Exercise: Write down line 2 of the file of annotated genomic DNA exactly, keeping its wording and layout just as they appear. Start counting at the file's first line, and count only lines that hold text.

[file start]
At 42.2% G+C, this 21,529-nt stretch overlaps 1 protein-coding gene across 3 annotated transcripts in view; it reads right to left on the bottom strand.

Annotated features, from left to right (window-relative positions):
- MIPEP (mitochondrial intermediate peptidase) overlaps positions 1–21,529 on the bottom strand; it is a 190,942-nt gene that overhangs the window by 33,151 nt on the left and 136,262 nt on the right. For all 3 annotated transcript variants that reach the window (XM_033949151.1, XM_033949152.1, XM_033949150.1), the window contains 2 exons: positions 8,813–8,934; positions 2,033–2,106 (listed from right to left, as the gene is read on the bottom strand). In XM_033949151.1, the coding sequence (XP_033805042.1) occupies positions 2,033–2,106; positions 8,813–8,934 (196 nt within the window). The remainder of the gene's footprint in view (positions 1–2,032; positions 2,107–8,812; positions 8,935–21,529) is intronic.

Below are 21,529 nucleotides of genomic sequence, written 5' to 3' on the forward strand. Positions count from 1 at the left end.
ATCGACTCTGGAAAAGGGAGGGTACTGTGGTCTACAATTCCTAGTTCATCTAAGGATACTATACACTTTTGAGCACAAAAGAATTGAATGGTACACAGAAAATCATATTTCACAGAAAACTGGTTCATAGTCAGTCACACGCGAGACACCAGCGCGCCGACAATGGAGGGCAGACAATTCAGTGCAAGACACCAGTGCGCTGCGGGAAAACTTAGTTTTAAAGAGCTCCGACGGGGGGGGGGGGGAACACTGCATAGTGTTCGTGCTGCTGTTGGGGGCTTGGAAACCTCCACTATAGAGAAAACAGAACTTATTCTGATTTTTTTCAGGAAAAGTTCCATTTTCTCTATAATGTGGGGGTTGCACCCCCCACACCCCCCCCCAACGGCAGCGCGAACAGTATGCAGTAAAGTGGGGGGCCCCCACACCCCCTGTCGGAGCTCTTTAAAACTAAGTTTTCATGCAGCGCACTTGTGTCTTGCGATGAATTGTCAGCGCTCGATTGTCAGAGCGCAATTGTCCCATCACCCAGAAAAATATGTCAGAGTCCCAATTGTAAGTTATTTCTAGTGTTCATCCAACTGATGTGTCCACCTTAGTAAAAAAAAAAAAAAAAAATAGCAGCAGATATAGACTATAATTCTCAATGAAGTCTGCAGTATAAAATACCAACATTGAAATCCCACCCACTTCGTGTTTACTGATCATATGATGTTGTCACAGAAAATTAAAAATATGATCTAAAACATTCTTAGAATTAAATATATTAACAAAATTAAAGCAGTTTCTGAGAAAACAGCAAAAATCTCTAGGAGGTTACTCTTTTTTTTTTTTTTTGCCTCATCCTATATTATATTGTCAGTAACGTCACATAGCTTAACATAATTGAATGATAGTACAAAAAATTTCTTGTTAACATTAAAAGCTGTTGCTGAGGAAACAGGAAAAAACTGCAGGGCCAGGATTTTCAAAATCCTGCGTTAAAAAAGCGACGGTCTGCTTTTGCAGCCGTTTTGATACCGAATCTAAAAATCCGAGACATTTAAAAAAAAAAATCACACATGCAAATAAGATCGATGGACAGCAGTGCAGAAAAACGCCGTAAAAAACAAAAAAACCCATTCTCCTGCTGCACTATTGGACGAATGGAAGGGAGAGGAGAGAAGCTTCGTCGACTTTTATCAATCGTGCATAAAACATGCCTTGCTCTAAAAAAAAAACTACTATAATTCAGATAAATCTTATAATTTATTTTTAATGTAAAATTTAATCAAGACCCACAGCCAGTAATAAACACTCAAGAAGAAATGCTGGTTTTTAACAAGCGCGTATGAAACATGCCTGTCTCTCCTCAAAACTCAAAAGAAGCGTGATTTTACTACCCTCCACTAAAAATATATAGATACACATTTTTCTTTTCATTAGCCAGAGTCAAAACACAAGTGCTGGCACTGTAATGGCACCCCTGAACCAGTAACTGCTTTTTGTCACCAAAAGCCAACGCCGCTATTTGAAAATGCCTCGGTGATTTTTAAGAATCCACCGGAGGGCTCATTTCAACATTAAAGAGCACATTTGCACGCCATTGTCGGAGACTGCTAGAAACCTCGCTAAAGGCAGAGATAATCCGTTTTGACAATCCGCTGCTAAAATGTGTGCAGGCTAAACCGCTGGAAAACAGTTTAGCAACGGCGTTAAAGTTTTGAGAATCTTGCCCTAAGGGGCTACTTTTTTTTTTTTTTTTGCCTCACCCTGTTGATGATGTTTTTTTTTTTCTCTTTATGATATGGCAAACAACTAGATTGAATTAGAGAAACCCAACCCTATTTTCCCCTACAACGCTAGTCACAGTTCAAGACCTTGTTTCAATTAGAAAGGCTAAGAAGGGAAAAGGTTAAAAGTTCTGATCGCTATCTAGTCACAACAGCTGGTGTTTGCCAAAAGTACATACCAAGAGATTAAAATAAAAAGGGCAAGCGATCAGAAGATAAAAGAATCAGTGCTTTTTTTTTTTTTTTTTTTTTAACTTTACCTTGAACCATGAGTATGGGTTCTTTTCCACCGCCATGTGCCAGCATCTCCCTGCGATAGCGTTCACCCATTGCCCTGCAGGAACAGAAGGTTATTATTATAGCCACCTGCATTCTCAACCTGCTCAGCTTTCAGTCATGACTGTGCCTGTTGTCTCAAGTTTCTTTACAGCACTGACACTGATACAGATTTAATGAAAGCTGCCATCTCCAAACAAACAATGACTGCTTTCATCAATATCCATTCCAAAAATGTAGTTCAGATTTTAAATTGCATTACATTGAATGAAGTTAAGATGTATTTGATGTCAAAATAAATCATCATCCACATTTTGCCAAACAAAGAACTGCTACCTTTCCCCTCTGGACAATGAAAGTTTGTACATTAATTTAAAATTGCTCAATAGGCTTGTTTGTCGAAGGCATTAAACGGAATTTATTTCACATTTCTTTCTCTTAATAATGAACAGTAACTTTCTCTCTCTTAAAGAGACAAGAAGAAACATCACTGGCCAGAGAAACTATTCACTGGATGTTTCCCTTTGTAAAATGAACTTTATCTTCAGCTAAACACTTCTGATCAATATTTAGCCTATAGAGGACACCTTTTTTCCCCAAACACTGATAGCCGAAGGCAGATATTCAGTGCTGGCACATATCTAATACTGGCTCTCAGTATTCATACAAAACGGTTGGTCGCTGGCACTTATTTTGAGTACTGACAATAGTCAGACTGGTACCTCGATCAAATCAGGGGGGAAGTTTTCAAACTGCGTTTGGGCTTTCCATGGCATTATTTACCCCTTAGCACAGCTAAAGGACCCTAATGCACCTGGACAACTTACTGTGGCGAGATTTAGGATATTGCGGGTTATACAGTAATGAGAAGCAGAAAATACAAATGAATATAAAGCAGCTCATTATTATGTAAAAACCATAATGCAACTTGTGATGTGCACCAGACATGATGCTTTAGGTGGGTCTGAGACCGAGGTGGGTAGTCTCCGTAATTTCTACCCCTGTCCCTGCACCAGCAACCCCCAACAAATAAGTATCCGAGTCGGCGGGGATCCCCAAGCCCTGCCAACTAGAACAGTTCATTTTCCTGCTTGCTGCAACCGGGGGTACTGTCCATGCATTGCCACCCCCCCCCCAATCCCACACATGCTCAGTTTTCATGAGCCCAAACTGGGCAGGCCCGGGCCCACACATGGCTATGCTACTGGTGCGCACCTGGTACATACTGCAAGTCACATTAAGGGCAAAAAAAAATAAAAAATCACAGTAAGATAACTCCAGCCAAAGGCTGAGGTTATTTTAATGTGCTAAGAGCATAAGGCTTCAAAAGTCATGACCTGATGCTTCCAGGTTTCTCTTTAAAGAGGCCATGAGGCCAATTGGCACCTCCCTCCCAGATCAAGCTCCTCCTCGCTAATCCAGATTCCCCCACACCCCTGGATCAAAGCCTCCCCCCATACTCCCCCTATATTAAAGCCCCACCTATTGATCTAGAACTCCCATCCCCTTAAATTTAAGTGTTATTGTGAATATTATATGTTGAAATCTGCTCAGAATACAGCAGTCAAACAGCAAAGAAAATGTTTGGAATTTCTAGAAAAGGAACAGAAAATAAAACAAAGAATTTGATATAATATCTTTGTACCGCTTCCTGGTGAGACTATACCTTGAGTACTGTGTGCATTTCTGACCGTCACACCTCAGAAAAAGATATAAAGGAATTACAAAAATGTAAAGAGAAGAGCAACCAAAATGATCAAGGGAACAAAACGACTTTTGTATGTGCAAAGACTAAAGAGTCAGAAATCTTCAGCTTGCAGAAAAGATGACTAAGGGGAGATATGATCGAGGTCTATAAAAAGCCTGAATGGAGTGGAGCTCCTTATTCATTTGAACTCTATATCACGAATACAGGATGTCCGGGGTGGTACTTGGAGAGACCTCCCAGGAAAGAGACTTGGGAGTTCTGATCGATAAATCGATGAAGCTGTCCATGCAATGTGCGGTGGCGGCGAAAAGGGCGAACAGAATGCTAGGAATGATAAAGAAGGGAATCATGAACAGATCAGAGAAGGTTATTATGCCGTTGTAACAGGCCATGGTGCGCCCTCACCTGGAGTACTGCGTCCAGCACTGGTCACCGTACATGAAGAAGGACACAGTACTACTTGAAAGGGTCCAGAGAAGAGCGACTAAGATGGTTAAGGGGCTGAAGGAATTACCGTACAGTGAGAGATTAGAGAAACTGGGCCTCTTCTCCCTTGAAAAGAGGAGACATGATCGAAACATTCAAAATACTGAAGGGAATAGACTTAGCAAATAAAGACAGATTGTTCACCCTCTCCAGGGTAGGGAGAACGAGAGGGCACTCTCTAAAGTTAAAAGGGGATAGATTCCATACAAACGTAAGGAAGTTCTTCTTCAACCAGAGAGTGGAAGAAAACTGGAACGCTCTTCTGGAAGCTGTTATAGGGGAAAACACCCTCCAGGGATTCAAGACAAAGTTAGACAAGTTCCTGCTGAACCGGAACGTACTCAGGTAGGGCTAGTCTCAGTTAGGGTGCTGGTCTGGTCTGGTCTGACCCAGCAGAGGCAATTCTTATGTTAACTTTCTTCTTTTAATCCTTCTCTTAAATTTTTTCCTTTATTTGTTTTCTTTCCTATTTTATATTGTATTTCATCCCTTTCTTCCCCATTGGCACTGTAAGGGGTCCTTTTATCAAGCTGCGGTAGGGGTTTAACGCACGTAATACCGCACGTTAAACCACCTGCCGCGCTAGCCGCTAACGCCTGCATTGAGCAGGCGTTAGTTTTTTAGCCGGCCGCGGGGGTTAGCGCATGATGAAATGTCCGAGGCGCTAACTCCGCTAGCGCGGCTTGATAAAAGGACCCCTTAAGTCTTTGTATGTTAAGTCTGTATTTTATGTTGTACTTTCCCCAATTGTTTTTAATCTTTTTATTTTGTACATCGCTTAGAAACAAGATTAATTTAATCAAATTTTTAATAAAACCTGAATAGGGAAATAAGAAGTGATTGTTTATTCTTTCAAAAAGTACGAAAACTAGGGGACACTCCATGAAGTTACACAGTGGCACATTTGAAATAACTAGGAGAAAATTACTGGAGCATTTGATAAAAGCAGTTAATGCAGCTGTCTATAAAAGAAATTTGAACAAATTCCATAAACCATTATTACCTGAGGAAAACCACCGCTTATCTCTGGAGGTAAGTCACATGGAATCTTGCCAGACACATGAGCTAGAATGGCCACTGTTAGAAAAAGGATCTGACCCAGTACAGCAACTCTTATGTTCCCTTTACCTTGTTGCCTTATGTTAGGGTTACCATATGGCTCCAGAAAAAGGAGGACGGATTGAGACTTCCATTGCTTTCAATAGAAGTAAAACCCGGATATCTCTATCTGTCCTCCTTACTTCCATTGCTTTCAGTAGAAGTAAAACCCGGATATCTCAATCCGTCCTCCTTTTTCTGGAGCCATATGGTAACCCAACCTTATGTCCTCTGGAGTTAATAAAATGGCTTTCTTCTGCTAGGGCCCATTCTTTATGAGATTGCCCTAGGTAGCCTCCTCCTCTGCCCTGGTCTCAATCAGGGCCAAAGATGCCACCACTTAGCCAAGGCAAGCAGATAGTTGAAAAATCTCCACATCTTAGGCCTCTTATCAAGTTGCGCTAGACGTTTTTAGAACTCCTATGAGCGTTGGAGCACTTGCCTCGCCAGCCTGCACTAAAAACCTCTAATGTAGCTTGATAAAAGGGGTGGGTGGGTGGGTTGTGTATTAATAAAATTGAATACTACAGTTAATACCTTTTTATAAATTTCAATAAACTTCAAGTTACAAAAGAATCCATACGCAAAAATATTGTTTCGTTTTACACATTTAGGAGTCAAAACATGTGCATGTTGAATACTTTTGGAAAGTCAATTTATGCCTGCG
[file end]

Annotated features, from left to right (window-relative positions):